There are three forms of talaq (divorce): Ahsan, Hasan and Talaq-e-Biddat (triple or instant talaq). Ahsan and Hasan are revocable. Biddat — pronouncing divorce in one go by the husband — is irrevocable.
Biddat is considered ‘sinful,’ but permissible in Islamic law. An anecdote in this context is about two men meeting in Medinah. The first man asks whether the second has divorced his wife, to which the latter replies that he has done so a thousand times. The man was produced before Caliph Umar, who whipped him. After the lashing, Umar told the man “triple talaq will suffice you.”
The All India Muslim Personal Law Board (AIMPLB) holds that for the Hanafis, who make up more than 90% Sunnis in India, triple talaq is a matter of faith followed for 1,400 years.
How did it come about?
On October 16, 2015, the Supreme Court questioned whether Muslim personal law practices of marriage and divorce reduce women to mere chattels. In a rare move, it registered a suo motu public interest litigation (PIL) petition titled ‘In Re: Muslim Women’s Quest for Equality’ to examine whether arbitrary divorce, polygamy and nikah halala (where a Muslim divorcee marries a man and divorces him to get re-married to her former husband) violate women’s dignity.
The court rued missing the opportunity to address the question of gender inequality in both the Shah Bano and Danial Latifi cases. In the Shah Bano case, the court merely goaded the government to frame the Uniform Civil Code. In the Latifi case, it upheld the right of Muslim women to maintenance till re-marriage. Many Muslim women and organisations backed the court’s initiative. However, a Constitution Bench decided to confine itself to examining triple talaq and not polygamy and nikah halala.
Why does it matter?
This has been an issue of concern for over 65 years for Muslim women, who comprise approximately 8% of the population as per the 2011 census. “Muslim women want to have a life equal to that of another woman, say a Christian or Hindu wife,” the government argued in court. The Centre claimed that instant talaq is not fundamental to Islam. It promised to bring in a new divorce law for Muslim men in case the court strikes down the three forms of talaq.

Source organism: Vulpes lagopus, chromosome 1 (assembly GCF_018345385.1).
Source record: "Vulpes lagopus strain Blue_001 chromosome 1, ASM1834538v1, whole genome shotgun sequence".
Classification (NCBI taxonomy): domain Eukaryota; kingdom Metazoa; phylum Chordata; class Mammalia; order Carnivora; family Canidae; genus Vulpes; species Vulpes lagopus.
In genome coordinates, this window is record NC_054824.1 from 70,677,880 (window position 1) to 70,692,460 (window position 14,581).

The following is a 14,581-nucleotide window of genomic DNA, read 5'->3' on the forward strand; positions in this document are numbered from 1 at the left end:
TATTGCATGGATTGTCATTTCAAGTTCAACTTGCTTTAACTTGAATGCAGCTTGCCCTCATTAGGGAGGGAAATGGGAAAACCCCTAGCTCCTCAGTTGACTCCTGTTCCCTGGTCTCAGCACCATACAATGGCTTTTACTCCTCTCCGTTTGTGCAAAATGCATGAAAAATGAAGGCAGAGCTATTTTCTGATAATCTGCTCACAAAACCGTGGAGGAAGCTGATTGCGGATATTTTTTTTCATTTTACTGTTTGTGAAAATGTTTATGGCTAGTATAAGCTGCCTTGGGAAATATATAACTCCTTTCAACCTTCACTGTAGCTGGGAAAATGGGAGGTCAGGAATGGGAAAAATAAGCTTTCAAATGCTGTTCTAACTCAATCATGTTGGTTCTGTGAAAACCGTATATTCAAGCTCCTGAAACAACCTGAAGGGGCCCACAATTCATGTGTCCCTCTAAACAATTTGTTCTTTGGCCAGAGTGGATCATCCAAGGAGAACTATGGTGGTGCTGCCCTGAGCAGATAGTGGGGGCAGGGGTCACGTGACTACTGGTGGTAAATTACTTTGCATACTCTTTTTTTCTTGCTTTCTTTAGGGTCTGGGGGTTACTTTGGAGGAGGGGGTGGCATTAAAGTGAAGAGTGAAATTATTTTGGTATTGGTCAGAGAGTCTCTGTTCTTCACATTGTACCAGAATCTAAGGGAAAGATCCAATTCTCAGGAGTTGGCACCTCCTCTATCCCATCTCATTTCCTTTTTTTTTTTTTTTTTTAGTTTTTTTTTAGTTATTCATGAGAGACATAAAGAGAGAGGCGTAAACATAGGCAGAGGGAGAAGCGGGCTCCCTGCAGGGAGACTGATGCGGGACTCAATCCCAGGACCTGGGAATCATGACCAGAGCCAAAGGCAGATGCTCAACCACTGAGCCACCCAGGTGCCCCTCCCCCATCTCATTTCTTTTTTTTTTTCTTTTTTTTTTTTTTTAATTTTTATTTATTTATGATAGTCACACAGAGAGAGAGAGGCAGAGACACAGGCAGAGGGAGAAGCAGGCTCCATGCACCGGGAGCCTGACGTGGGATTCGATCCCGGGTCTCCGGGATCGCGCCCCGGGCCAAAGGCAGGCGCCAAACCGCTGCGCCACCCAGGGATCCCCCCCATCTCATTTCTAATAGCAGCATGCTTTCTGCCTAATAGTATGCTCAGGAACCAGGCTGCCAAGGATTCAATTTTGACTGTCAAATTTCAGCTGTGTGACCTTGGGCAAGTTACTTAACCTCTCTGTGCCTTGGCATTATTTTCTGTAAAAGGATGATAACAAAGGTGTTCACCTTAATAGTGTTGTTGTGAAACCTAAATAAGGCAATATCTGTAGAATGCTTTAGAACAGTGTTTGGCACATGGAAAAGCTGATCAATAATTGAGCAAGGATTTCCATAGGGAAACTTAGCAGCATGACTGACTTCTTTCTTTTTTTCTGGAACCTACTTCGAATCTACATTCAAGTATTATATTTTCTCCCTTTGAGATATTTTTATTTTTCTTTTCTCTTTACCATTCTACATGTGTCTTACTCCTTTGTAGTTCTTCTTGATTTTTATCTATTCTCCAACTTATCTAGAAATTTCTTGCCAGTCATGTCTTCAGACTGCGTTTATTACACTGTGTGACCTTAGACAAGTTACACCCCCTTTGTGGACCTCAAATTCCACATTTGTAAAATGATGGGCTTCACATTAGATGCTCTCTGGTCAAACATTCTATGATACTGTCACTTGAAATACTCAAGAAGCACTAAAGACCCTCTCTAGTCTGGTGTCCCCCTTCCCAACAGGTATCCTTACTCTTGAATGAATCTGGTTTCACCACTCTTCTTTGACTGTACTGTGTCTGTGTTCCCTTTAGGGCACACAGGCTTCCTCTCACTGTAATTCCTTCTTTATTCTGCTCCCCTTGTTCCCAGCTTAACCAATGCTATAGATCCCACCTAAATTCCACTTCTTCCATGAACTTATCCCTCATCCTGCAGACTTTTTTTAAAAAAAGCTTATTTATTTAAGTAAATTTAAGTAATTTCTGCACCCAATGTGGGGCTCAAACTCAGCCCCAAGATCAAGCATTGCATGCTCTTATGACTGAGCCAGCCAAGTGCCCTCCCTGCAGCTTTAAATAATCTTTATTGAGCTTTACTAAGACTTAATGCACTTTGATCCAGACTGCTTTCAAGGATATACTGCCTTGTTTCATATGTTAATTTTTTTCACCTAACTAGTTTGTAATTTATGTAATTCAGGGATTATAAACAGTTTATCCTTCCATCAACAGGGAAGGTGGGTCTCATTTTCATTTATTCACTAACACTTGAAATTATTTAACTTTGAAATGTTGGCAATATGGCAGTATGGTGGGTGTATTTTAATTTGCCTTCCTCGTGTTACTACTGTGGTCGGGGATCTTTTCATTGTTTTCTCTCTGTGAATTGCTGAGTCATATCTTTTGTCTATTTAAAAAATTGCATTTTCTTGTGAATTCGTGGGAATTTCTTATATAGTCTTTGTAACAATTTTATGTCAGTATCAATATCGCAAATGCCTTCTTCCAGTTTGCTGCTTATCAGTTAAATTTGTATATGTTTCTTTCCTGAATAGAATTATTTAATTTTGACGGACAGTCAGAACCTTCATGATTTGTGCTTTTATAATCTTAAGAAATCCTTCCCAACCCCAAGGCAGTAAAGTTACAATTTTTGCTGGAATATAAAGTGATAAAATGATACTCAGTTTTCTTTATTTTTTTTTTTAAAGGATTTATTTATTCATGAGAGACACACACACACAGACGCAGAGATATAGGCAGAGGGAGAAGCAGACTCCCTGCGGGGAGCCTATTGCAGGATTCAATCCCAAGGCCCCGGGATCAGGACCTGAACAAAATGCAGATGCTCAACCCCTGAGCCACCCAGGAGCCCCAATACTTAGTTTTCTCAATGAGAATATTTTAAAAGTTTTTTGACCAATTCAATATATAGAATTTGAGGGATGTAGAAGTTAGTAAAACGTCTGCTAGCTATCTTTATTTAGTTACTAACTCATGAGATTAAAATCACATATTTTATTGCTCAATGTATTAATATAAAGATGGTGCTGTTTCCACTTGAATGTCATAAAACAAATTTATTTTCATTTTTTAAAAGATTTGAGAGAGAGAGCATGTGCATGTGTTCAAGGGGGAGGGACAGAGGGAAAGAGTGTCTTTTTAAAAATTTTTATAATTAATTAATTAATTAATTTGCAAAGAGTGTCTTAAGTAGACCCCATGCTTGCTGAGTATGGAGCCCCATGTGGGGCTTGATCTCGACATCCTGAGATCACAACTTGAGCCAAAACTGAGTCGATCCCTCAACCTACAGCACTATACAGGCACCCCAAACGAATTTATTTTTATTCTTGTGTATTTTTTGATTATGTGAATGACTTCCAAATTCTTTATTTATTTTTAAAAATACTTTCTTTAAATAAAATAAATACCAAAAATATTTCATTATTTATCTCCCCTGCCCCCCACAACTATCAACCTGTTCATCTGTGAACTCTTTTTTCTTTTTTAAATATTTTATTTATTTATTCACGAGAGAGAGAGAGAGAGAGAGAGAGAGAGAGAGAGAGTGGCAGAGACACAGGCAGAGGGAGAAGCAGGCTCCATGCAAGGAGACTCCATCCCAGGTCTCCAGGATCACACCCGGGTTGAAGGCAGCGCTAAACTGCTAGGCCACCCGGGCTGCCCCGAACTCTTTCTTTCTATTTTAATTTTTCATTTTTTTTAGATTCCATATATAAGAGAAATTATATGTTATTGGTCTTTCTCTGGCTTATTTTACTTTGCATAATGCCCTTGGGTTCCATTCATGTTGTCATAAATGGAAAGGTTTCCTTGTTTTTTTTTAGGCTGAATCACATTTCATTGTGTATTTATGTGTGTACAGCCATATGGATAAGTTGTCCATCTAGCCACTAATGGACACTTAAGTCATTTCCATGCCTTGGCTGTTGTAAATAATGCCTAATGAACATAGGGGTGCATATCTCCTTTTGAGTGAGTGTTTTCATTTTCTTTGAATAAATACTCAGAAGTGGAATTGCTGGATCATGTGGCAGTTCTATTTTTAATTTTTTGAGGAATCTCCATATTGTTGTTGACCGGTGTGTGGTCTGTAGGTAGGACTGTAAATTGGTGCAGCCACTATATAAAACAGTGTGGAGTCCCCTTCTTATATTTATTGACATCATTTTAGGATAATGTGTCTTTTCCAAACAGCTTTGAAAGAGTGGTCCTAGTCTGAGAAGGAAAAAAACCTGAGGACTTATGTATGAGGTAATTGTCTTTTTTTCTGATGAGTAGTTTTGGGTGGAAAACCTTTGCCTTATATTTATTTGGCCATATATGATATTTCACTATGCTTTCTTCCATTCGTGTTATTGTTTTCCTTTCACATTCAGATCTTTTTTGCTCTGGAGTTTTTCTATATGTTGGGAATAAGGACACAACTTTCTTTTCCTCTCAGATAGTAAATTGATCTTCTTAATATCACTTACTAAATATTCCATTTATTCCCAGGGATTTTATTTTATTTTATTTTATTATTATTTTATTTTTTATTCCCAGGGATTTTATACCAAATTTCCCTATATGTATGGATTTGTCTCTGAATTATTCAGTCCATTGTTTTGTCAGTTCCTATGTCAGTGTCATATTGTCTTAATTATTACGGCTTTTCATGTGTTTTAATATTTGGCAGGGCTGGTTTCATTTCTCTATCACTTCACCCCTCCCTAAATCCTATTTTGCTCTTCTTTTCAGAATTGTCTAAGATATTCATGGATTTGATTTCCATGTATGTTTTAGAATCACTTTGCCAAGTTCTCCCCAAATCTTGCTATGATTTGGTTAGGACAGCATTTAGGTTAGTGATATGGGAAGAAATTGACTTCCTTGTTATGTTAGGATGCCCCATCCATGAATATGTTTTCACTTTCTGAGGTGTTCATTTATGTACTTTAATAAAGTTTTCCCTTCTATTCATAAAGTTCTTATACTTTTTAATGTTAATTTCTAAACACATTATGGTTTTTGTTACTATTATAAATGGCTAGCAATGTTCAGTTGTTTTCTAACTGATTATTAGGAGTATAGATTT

The government argued that Muslim marriage and divorce is codified under Section 2 of the Shariat Act of 1937 and came within the ambit of ‘law’ under Article 13 of the Constitution. Hence, they should abide by the principles of dignity and non-discrimination.
The All India Muslim Personal Law Board countered that triple talaq is a matter of faith like the Hindu belief that Ayodhya is Ram’s birthplace. The courts and the government should leave reform to the community, it said, quoting the Bombay High Court’s unchallenged decision in the Narasu Appa Mali case that personal law should not be tinkered with. Where will Muslim men go for divorce if you (the court) strike down talaq and Parliament refuses to pass a new law, the AIMPLB asked.
Justice Kurian Joseph, a judge on the Constitution Bench, ignited a spark by suggesting an alternative that a Muslim bride, at the time of the wedding, be allowed to lay down a condition in the nikahnama that she would not be subjected to instant talaq in case the marriage hits a rough patch.
Days after the court reserved the case for judgment, the AIMPLB filed an affidavit saying that it would issue a public advisory to qazis to advise bridegrooms against instant talaq and also add a condition in the nikahnama to exclude instant talaq. The AIMPLB even threatened social boycott of Muslim men who resort to instant talaq.
The hearings also saw the court toy with the idea of making the Muslim Dissolution of Marriage Act of 1939 — applicable only to Muslim women — gender neutral.
Another possibility is that the court may interpret the pronouncement of instant talaq as a single pronouncement of talaq.